Cooking Abroad

Malbi for Memories of Lebaran in Palembang


I am always happy when Idul Fitri, or Lebaran as we call it in Indonesia, rolls around. I will never forget how one of my aunts was always sure to bring a big bowl of Malbi, a stew replete with Palembang spices, along with several packs of steamed rice cakes. This was a family tradition.

I also always made a point to visit her home around the holidays because I knew this aunt would be serving her Malbi, of which she always said: “The secret is in the wong kito root, you really can’t deny that!” It was a joy to tuck into rice cakes, malbi and spicy fried pineapple and chili sauce, while chatting and joking around with my cousins.

I also remember a friend’s wedding in Kenduri in the 1990s, where Malbi was served. The venue for the ceremony was in the interior regions, and could be reached only by a boat trip along the Musi River. The bride’s family home was on the banks of a tributary of the Musi River, so to reach that traditional kayu tinggi structure we had to go by canoe.

In the bride’s home village, everything was done by water; even going to local shops required a canoe trip. While there, I had the opportunity to help the bride’s female relatives and other women from the village prepare the midday banquet. The fragrance of spices mingled with the kitchen smoke, as we cooked happily together in enthusiastic togetherness.

Malbi has a specific aroma and flavor. The scent of the spices in the sauce inundating the succulent and tender pieces of meat was intensely alluring with the promise of a sweet, rich flavor. I love that flavor combination. As is customary, the Malbi was served with sambal goreng nanas (stir-fried pineapple and chili sauce without shrimp paste) to balance the richness of the main dish. This combination of dishes provides an unforgettable taste sensation.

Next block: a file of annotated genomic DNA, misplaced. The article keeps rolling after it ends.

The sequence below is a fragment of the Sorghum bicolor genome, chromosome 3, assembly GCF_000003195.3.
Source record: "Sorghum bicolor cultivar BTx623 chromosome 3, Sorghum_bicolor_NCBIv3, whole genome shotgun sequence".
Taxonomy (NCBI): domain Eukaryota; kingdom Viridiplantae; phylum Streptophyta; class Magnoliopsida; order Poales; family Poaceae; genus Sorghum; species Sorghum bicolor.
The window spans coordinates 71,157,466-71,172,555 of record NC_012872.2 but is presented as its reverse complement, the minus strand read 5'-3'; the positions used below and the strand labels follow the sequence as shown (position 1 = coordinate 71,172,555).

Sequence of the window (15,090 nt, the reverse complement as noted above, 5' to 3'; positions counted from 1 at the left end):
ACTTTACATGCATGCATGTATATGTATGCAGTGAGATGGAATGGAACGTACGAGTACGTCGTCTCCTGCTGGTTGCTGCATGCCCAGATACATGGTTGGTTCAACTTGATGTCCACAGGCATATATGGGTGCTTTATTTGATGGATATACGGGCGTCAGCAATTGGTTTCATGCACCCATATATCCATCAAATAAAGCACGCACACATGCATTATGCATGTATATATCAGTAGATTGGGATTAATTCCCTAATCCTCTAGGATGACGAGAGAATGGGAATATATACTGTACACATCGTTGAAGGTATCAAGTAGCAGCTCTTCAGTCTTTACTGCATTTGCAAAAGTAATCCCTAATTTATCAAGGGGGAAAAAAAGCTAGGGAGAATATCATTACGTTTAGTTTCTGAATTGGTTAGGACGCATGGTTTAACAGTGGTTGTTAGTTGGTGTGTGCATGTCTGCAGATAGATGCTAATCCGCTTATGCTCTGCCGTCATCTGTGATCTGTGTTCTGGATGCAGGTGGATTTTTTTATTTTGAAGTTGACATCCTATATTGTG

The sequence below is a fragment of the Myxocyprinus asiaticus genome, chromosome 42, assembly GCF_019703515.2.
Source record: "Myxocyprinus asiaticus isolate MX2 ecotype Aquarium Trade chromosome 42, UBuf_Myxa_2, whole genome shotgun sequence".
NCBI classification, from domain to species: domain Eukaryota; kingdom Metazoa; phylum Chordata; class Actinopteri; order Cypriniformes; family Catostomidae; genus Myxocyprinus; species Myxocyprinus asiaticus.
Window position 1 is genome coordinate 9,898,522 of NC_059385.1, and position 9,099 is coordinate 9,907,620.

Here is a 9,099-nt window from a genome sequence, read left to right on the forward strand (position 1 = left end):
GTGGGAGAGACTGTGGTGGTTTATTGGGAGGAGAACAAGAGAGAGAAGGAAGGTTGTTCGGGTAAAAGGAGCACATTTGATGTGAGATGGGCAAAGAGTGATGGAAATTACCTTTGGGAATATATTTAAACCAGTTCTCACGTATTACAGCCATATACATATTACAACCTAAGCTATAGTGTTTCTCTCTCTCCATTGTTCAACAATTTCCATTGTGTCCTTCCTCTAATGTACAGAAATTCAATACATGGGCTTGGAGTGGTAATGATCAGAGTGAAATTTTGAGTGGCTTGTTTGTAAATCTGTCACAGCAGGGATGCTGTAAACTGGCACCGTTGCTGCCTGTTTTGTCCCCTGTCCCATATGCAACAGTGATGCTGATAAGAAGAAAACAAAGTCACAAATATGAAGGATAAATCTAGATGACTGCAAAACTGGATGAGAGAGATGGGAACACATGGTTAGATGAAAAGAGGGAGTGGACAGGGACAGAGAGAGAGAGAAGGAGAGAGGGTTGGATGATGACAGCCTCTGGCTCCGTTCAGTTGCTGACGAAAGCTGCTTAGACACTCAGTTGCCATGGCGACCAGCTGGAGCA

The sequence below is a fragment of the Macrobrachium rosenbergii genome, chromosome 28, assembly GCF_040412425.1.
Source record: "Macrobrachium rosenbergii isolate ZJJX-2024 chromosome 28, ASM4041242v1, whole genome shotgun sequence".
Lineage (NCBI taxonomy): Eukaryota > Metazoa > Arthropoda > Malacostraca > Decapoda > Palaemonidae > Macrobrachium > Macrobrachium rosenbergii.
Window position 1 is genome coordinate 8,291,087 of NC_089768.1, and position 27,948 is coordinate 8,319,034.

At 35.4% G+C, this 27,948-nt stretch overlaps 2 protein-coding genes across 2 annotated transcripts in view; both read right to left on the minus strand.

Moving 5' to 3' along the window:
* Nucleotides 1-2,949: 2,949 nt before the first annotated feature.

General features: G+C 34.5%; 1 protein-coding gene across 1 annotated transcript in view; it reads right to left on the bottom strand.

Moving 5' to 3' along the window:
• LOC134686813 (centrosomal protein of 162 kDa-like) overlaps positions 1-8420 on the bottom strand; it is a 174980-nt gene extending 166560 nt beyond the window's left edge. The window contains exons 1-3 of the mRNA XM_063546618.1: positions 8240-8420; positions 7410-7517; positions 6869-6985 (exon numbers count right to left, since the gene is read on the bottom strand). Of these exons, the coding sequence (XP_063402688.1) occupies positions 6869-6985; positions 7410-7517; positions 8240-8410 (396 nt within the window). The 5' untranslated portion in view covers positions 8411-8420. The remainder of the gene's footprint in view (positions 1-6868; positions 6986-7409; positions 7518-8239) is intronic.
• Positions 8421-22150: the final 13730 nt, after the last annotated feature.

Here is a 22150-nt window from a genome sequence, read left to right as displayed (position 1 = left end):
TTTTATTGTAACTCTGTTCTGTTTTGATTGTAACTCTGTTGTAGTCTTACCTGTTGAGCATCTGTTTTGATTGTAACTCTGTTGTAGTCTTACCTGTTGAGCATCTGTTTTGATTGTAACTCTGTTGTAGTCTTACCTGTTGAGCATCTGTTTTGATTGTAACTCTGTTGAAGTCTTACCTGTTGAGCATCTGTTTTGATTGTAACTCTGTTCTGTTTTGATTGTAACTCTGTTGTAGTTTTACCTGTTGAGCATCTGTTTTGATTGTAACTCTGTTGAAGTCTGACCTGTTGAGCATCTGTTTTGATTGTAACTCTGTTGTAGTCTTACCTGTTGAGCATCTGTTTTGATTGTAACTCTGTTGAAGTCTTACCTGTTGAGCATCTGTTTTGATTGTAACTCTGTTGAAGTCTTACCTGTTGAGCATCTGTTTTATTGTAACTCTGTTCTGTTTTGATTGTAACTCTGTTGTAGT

It is not difficult to cook Malbi. Most of the ingredients I need are generally in stock in my pantry. Meat for the dish is also never a problem. We have a small farm where we raise a number of cattle for our own consumption as processed in line with Islamic teachings. So, there is no reason for me not to indulge in cooking up a batch of Malbi.

Malbi’s rich flavor originates primarily from coconut milk squeezed from a grated ripe coconut. Unfortunately, I can’t get fresh ripe coconut where I live, so I purchase canned coconut milk with a concentration of 60% coconut or more at a nearby Asian food store.

Sometimes I can even manage to get a good thick coconut milk by dry roasting packaged grated coconut until it releases oil, then grinding it into a paste. This makes a very rich Malbi.

There are a number of variations in recipes for Malbi. Some recipes call for fresh spices like ginger, galingale and lemongrass. Some recipes do not use shallots. Some only use enough white pepper to compliment and emphasize the flavor of nutmeg, while others do the opposite. I even did my own experiment with spices to enhance the aroma of the Malbi I was making. I used 1 ½ tablespoons of readymade Garam Masala spice mix for each kilogram of beef. This resulted in what I felt was the perfect Malbi aroma.

I was speechless because this Malbi made with Garam Masala smelled exactly like the Malbi my aunt used to make. I suddenly felt as if I were back in Palembang, celebrating Lebaran with my family!

Whatever your choice of spice, really rich and tasty Malbi actually gets its flavor from the love it is imbued with by the cook. My love for this dish and its scent of nutmeg and other spices, along with the memories and happy feelings I pour into it each time I make it, has made Malbi my signature dish for every family celebration or other special occasions.